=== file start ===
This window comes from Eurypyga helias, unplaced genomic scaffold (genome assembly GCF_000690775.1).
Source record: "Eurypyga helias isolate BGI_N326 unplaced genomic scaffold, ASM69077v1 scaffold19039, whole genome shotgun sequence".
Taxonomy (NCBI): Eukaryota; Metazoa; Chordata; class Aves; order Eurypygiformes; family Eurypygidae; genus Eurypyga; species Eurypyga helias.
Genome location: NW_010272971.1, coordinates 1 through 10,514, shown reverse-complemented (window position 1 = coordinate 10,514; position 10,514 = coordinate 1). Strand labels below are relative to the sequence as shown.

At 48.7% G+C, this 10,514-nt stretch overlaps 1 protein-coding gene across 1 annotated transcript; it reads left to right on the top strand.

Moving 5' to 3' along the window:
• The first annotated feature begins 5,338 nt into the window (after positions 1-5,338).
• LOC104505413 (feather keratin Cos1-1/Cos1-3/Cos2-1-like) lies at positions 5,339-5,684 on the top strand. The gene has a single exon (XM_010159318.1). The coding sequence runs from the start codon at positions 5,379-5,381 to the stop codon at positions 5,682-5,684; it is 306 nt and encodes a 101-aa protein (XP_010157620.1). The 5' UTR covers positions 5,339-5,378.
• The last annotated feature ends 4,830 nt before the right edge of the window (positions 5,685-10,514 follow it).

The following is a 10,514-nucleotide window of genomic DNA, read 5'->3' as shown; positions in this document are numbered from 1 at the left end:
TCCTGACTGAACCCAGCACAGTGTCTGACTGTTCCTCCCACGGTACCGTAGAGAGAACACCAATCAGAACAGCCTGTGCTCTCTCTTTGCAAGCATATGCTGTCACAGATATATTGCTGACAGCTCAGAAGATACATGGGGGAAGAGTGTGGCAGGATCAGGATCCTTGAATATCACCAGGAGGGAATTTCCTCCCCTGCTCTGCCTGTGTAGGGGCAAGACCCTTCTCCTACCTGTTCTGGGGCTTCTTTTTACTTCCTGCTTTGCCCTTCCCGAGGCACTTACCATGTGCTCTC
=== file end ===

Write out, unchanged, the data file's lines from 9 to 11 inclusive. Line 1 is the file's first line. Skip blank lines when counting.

• The last annotated feature ends 4,830 nt before the right edge of the window (positions 5,685-10,514 follow it).

The following is a 10,514-nucleotide window of genomic DNA, read 5'->3' as shown; positions in this document are numbered from 1 at the left end:
TCCTGACTGAACCCAGCACAGTGTCTGACTGTTCCTCCCACGGTACCGTAGAGAGAACACCAATCAGAACAGCCTGTGCTCTCTCTTTGCAAGCATATGCTGTCACAGATATATTGCTGACAGCTCAGAAGATACATGGGGGAAGAGTGTGGCAGGATCAGGATCCTTGAATATCACCAGGAGGGAATTTCCTCCCCTGCTCTGCCTGTGTAGGGGCAAGACCCTTCTCCTACCTGTTCTGGGGCTTCTTTTTACTTCCTGCTTTGCCCTTCCCGAGGCACTTACCATGTGCTCTC